Championing Regulatory Relief and Data Security Legislation
With Congress back in session, there is much work to be done. The 114th Congress’ agenda is teeming with pending bills and amendments. Therefore, it is extremely important that we use every opportunity to advance credit unions’ key issues and the 101 million members we represent.
Several bills introduced in Congress relate to regulatory relief and data security, including:
- The Homebuyers Assistance Act (H.R. 3192), introduced by Rep. French Hill (R-Ark.), would provide a temporary safe harbor for lenders from enforcement of integrated disclosure requirements for mortgage loan transactions under the Real Estate Settlement Procedures Act and the Truth in Lending Act through Feb. 1, 2016. Sen. Tim Scott (R-S.C.) introduced S. 1711, legislation that would provide a similar legal safe harbor through Jan. 1, 2016.
- The NCUA Budget Transparency Act (H.R. 2287), introduced by Reps. Mick Mulvaney (R-S.C.) and Kyrsten Sinema (D-Ariz.), would require the NCUA to provide notice of a public hearing on its budget and invite comments. It is the companion bill to S. 924, introduced by Sens. Dean Heller (R-Nev.) and Mark Warner (D-Va.).
- The Risk-Based Capital Study Act of 2015 (H.R. 2769), introduced by Reps. Stephen Fincher (R-Tenn.), Bill Posey (R-Fla.) and Denny Heck (D-Wash.), seeks to compel the NCUA to quantify the necessity, legality and impact of the agency’s risk-based capital proposal.
- The Data Security Act of 2015 (H.R. 2205) was introduced by Reps. Randy Neugebauer (R-Texas) and John Carney (D-Del.). The bill would set data protection standards, outline a process for breach notifications and recognize financial institutions’ compliance with the Gramm-Leach-Bliley Act. It is the companion bill to S. 961 introduced by Sens. Tom Carper (D-Del.) and Roy Blunt (R-Mo.).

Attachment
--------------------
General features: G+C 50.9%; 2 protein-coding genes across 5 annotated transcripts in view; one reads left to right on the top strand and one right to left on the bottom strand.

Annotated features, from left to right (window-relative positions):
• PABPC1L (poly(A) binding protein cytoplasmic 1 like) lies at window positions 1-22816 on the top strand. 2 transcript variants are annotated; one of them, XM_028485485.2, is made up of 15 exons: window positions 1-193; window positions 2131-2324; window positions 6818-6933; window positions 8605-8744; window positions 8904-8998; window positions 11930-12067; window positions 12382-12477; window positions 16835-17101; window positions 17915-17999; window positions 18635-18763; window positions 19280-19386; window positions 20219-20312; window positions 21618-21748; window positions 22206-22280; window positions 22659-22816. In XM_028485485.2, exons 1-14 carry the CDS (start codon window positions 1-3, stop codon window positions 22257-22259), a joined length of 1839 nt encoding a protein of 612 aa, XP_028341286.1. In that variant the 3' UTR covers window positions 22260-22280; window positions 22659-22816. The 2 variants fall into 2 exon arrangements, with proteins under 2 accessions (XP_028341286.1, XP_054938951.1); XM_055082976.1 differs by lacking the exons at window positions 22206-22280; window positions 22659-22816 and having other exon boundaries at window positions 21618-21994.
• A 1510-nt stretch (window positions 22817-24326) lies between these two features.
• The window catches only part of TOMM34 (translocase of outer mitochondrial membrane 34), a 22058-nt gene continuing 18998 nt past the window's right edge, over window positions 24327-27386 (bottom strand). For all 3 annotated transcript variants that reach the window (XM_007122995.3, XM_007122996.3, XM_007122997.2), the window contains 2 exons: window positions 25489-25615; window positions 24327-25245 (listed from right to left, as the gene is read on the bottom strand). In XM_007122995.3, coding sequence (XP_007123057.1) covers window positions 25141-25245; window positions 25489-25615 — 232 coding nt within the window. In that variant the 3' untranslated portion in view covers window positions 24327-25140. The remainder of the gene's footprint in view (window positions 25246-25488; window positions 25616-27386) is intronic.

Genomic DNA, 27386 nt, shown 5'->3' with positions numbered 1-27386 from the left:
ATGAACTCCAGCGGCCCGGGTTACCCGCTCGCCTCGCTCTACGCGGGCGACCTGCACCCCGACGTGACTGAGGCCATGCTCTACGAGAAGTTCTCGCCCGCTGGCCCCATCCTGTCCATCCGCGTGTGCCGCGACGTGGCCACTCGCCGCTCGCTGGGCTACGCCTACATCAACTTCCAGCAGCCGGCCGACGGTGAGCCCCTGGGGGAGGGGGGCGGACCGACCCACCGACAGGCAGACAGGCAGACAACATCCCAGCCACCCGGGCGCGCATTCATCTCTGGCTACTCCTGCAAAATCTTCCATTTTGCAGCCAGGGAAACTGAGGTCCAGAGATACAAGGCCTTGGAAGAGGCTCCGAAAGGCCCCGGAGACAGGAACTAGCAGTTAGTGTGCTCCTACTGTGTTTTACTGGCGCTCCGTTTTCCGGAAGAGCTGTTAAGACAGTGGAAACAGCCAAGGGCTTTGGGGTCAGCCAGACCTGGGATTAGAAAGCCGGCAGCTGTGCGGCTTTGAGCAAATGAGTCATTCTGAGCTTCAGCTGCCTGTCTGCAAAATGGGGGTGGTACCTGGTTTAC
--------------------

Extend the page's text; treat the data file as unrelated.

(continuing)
These bills would deliver significant regulatory relief and transparency to credit unions, but they won’t progress without substantial support. It is critically important that credit unions – and credit union members – ramp up their own advocacy efforts and urge their U.S. senators and representatives to support these bills and help secure passage. At NAFCU’s Congressional Caucus Sept. 14-17, credit union leaders can speak with lawmakers directly about these important issues.
Advocacy efforts yield valuable results. Case in point: On June 29, 2015, President Obama signed into law bill H.R. 1295, the Trade Preferences Extension Act. It included a manager’s amendment from House Ways and Means Committee Chairman Paul Ryan (R-Wis.) to section 603 of the Act that preserves current interest reporting on IRS Form 1099 but increases penalties for noncompliance. Without this amendment, credit unions, banks and broker/dealers may have had to report to the IRS their members’ and customers’ information related to all interest-bearing and non-interest bearing accounts. NAFCU worked diligently with other financial trade groups to get this onerous provision removed.
On the regulatory side, we have also seen much-needed progress this year.
In July, President Obama announced the Department of Defense’s finalization of amendments to its Military Lending Act rule. The final rule allows a credit union to list a toll-free telephone number on all consumer credit applications to satisfy oral disclosure requirements and, when this is done, relieves credit unions’ burden of checking the Defense Manpower Data Center Database to determine which borrowers must receive MLA oral disclosures. MLA caps the interest rate on covered loans to active duty service members at an all-inclusive 36% Military Annual Percentage Rate, establishes a range of mandatory disclosures that alert servicemembers to their rights and prohibits creditors from engaging in certain predatory practices, among other protections. The effective date is Oct. 1, 2015, though the regulatory compliance deadline is Oct. 3, 2016.
In June, the NCUA Board proposed NAFCU-sought amendments to the agency’s member business lending regulation. This proposal is important because credit unions want to provide funding to small businesses that are struggling to find access to capital and liquidity, and are arbitrarily limited by the NCUA’s existing regulation.
Through this proposal, the NCUA lifts many of the non-statutorily mandated restrictions from Part 723, while retaining full regulatory and supervisory authority to address safety and soundness concerns on a case-by-case basis. Despite misplaced banker allegations, the NCUA is acting within its statutory authority because Part 723’s current prescriptive underwriting criteria are not mandated by the FCU Act, and the proposal does not alter the statutory MBL cap.
Ultimately, we have seen progress, but our legislative and regulatory challenges are far from over. Now is the time to capitalize on the successes we have gained to ensure that we achieve our ultimate goals of regulatory relief for credit unions and national data security standards for retailers.
B. Dan Berger is president/CEO of NAFCU. He can be reached at 703-522-4770 or email@example.com.